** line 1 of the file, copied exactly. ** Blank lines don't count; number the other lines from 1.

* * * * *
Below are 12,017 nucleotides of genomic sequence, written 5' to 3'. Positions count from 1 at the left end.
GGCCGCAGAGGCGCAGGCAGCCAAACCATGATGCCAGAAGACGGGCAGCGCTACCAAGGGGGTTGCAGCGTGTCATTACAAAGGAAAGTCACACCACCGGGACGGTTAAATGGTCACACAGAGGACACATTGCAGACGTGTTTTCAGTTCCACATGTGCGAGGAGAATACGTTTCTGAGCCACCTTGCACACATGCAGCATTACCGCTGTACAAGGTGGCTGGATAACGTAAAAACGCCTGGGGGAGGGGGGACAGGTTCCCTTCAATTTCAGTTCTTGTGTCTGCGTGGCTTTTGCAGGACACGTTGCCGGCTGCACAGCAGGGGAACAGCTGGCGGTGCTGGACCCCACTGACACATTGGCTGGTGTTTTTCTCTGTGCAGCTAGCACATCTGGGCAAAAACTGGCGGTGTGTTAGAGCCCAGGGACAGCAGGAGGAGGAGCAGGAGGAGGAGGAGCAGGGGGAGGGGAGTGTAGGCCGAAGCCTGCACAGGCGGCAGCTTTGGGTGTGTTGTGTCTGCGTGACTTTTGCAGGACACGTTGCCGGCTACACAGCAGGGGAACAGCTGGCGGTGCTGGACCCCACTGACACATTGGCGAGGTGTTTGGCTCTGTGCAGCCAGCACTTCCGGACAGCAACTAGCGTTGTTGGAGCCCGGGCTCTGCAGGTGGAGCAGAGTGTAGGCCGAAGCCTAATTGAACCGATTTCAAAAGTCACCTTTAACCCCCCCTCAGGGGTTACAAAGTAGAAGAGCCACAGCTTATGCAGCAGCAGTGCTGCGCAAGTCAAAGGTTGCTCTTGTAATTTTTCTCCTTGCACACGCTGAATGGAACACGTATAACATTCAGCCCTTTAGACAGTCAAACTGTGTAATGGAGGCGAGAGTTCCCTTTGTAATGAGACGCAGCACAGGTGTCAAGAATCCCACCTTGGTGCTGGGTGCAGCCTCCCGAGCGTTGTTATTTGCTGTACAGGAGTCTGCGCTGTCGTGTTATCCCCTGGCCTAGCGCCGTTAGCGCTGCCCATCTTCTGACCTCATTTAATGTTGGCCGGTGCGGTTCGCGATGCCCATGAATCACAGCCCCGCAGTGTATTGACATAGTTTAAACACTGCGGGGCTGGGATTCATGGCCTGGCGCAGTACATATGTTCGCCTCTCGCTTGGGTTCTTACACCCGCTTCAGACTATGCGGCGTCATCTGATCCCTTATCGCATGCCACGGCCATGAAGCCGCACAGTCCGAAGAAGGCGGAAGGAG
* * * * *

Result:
Below are 12,017 nucleotides of genomic sequence, written 5' to 3'. Positions count from 1 at the left end.